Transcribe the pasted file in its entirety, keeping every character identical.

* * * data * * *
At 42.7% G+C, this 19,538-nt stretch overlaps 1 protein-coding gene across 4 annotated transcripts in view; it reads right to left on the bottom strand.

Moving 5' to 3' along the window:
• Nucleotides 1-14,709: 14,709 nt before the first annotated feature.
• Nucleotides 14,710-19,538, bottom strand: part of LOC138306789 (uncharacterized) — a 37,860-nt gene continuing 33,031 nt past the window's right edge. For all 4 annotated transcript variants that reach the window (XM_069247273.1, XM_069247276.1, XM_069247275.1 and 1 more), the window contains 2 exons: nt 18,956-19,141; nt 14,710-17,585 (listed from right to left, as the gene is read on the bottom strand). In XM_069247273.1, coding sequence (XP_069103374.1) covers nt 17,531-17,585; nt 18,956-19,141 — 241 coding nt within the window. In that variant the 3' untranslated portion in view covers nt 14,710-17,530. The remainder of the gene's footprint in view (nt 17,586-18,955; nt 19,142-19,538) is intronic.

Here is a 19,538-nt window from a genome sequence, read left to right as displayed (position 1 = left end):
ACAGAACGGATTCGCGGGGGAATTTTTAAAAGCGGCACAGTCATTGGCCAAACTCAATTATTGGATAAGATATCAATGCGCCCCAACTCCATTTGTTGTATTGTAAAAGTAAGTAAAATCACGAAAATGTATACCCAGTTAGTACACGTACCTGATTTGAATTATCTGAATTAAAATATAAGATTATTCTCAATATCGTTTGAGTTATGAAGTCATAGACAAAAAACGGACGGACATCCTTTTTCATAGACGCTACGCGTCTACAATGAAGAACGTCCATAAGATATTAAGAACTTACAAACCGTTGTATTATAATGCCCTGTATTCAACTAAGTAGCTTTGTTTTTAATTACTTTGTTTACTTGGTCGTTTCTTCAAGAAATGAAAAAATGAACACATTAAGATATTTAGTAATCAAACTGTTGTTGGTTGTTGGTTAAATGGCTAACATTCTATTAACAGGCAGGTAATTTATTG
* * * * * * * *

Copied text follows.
At 42.7% G+C, this 19,538-nt stretch overlaps 1 protein-coding gene across 4 annotated transcripts in view; it reads right to left on the bottom strand.

Moving 5' to 3' along the window:
• Nucleotides 1-14,709: 14,709 nt before the first annotated feature.
• Nucleotides 14,710-19,538, bottom strand: part of LOC138306789 (uncharacterized) — a 37,860-nt gene continuing 33,031 nt past the window's right edge. For all 4 annotated transcript variants that reach the window (XM_069247273.1, XM_069247276.1, XM_069247275.1 and 1 more), the window contains 2 exons: nt 18,956-19,141; nt 14,710-17,585 (listed from right to left, as the gene is read on the bottom strand). In XM_069247273.1, coding sequence (XP_069103374.1) covers nt 17,531-17,585; nt 18,956-19,141 — 241 coding nt within the window. In that variant the 3' untranslated portion in view covers nt 14,710-17,530. The remainder of the gene's footprint in view (nt 17,586-18,955; nt 19,142-19,538) is intronic.

Here is a 19,538-nt window from a genome sequence, read left to right as displayed (position 1 = left end):
ACAGAACGGATTCGCGGGGGAATTTTTAAAAGCGGCACAGTCATTGGCCAAACTCAATTATTGGATAAGATATCAATGCGCCCCAACTCCATTTGTTGTATTGTAAAAGTAAGTAAAATCACGAAAATGTATACCCAGTTAGTACACGTACCTGATTTGAATTATCTGAATTAAAATATAAGATTATTCTCAATATCGTTTGAGTTATGAAGTCATAGACAAAAAACGGACGGACATCCTTTTTCATAGACGCTACGCGTCTACAATGAAGAACGTCCATAAGATATTAAGAACTTACAAACCGTTGTATTATAATGCCCTGTATTCAACTAAGTAGCTTTGTTTTTAATTACTTTGTTTACTTGGTCGTTTCTTCAAGAAATGAAAAAATGAACACATTAAGATATTTAGTAATCAAACTGTTGTTGGTTGTTGGTTAAATGGCTAACATTCTATTAACAGGCAGGTAATTTATTG